Small Business Saturday: High time to decorporatize yoga!

McYoga | this is so crass. | jpmatth | Flickr

How’d we get here: $100 + yoga pants (guilty), gymnastical poses, pyramid-scheme teacher trainings, #instayoga?

Is there even such a thing anymore as practicing yoga alone in a quiet room? If there’s not a post w/ a million hashtags, did a yoga practice even occur?

We’re in a mess, and “Big Yoga” (CorePower, Lifetime, Equinox) has a lot of explaining to do. Yoga used to be more about living in the world and being a good person, a wellness and longevity philosophy for the ages. It was for seekers, in search of a higher “true self” –peeling back the layers, letting go of the bullshit, not creating more of it!

Somehow making sense of the messiness of human existence got sanitized, made over, and ultimately merchandized, often by investors who knew next to nothing about it! An entire industry sprung up with magazines, clothing, props, mats, and more. While some of the “schools of lineage” back to India attempted to enforce teaching standards a few decades ago under the banner of the Yoga Alliance, they too got swept away by the commercial tsunami. The best way to grow the Yoga Alliance was to certify more programs, more instructors, more-more-more!

Yet, at its heart, yoga is a practice of minimizing, seeing the facades and props of life (from yoga blocks to BMWs) for what they are: props, props to hold ourselves up in a dog-eat-down-dog world. We can never have enough. The lucky ones realize this sooner rather than later. They stop looking for meaning in acquiring, obsessing about their veneer and start…seeking.

It may start with just one breath in one class: for the first time, a deep awareness of the body, mind, and interplay between the two. Maybe there’s a brief glimpse of something bigger that’s new on one hand, eternal on the other. That glimpse somehow felt so peaceful and was so awe-inspiring, it made all the other stuff–the props of life–seem small, insignificant.

Chances are that little peek didn’t happen during “flying crow” or “scorpion” with new-agey music blaring. Likely it was during a quiet interlude, in a less challenging pose, or savasana at the end. Those are the moments when seekers are born! They return to class, maybe borrow a mat for a while. This kind of seeker doesn’t really “get” #instayoga. Beautiful photos have nothing to do with it.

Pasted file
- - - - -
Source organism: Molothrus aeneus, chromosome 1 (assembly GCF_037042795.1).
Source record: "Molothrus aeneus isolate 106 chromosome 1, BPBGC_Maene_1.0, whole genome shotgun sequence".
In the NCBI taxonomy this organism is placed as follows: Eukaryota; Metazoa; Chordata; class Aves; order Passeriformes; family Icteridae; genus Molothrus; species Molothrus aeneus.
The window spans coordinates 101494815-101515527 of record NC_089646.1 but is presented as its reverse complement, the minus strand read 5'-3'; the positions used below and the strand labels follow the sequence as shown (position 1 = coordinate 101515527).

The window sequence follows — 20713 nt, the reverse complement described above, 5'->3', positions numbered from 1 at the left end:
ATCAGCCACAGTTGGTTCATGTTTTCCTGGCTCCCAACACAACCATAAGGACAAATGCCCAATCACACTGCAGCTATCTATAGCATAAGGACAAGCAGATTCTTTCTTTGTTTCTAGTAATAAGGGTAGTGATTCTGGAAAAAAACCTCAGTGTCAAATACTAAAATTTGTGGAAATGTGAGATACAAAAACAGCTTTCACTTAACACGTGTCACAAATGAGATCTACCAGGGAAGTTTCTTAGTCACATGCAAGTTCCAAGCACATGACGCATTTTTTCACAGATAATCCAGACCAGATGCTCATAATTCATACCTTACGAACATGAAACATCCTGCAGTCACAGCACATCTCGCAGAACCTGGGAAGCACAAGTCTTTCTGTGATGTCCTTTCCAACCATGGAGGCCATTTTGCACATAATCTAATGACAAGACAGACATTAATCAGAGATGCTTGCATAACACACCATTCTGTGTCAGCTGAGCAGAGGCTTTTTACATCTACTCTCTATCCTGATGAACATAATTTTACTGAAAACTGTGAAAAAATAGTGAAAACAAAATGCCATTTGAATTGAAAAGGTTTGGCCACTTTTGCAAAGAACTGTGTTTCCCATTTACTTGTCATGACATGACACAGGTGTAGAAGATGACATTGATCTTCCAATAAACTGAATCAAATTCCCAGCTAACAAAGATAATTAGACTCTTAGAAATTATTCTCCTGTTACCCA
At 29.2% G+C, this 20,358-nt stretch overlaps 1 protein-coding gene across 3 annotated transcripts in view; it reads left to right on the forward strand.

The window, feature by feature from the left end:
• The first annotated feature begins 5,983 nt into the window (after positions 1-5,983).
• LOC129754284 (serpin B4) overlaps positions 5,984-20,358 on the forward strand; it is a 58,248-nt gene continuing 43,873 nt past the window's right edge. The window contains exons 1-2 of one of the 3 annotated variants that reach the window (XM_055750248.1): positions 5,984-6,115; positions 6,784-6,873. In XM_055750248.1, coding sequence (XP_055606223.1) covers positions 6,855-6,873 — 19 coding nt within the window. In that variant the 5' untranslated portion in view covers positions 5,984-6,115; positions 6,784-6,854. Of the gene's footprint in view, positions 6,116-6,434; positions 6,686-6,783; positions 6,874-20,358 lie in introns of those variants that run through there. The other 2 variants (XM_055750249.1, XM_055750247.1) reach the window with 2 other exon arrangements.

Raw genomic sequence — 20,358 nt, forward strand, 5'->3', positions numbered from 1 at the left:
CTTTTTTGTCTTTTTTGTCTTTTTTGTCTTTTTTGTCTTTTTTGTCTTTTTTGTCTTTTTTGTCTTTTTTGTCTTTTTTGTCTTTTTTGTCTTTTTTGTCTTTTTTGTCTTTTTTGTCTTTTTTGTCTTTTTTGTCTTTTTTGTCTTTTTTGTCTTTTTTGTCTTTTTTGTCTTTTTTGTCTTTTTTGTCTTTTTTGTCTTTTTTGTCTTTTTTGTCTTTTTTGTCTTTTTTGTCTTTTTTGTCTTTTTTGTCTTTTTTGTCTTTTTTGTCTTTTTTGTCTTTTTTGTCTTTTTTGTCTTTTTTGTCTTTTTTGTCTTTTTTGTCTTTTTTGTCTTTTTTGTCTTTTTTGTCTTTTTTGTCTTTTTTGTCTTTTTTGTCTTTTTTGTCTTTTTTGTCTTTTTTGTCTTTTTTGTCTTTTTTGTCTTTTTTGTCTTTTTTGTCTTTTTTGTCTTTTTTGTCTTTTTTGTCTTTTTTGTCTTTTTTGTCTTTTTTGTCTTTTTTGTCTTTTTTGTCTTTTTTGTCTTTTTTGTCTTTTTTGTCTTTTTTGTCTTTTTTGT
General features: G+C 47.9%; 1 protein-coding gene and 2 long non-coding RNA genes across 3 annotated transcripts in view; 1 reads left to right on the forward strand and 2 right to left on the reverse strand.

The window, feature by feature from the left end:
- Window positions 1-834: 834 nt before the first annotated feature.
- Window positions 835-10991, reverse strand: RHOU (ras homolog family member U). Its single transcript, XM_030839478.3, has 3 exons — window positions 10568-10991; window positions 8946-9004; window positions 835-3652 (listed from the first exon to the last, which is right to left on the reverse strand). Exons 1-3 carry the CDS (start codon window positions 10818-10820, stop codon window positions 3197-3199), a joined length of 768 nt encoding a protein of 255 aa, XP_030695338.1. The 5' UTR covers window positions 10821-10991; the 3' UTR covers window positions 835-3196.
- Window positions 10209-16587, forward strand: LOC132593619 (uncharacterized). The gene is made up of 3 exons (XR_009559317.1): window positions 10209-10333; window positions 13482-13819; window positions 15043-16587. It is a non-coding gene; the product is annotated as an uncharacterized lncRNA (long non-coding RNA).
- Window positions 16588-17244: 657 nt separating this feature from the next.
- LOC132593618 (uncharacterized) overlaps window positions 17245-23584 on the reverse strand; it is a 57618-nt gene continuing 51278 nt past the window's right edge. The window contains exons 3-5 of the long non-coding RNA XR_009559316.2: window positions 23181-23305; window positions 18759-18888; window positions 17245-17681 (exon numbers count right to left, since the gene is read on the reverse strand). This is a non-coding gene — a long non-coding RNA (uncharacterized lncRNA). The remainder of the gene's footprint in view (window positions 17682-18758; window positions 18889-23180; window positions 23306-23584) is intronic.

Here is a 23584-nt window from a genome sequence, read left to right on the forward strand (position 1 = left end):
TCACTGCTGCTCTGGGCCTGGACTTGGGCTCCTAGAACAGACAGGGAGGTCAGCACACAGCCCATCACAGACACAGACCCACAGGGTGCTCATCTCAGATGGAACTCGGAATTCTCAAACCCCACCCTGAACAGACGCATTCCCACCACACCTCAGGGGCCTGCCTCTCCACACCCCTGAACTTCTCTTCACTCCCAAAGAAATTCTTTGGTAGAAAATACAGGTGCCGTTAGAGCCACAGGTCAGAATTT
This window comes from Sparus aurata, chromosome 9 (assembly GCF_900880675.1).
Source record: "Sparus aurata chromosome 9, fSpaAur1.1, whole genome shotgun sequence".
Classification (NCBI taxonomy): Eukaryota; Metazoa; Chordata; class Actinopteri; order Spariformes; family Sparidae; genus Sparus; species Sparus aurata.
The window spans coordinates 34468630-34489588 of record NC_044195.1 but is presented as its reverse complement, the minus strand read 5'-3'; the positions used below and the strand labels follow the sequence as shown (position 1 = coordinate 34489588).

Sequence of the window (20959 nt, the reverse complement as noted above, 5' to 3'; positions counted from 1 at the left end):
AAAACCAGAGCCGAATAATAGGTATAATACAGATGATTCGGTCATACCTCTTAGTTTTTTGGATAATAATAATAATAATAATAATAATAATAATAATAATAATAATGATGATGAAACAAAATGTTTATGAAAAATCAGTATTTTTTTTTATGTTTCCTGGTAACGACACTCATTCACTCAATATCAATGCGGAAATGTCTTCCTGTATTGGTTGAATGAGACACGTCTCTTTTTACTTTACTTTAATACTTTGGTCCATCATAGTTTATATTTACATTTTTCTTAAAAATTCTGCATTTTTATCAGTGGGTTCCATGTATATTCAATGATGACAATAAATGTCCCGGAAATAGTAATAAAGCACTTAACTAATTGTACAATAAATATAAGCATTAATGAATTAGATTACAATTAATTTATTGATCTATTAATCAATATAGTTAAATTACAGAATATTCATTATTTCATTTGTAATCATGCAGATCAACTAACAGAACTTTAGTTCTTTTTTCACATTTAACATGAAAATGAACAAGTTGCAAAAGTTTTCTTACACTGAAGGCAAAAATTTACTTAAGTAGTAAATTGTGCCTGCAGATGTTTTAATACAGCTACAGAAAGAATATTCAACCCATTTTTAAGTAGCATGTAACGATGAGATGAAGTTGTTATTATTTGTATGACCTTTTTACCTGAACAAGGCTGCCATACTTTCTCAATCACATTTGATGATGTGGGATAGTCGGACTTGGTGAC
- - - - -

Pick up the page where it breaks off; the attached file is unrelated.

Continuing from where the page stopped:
For a practice that requires no equipment, was based on a simple mentorship between a teacher and a small group of students, had a code of ethics (non-stealing, non-violence, non-lying to name a few) how’d we end up with 30-person classes in a roomful of mirrors, following someone who barely knows us and is in it to “get paid to work out?” (How Big Yoga justifies minuscule salaries).

The good news: it seems Covid made even mainstream yoga a bit more introspective. People are re-evaluating what yoga is and even what the term should mean. Big Yoga like LifeTime and CorePower may not be able to continue controlling the conversation. New voices have emerged and they’re getting louder: #decolonizeyoga #accessibleyoga #authenticyoga #yamasniyamas –even in the most superficial and unlikeliest of places: social media.

My mission from the beginning of YogaHotDish, in 2001 (before hashtags), was #decorporatizeyoga. Even back then, I could tell that the gyms offering yoga had their definitions askew, reducing the practice to exercises. I had just returned from studying yoga in Singapore. My teacher was in her 60’s back then, wore the same white polo and blue sweat pants, was a Buddhist who studied in India. Nothing I saw happening in the US gyms had any resemblance to what I had practiced abroad.

Though I figured I didn’t have near the life experience necessary in my 30’s and a new Mom, I decided to become a yoga teacher because I couldn’t find a class anywhere. I created a student-focused business w/o any “layer” of management (read: politics, profiteering, pettiness) between me and my students.

If you’d like to show up to a class and find out what “Small Yoga” has to offer you, please do. Some people even do both “Big” and “Small” yoga. After all, yoga is about finding balance, dancing between the poles of opposites, sitting in contradiction. Yes, you can do Yoga Sculpt one day and YogaHotDish the next. What an adventure that would be! We likely won’t ever really #decorporatizeyoga because convenience is a necessity in our culture. Small business Saturday might be the time to google “independent yoga near me” and see what alternatives exist.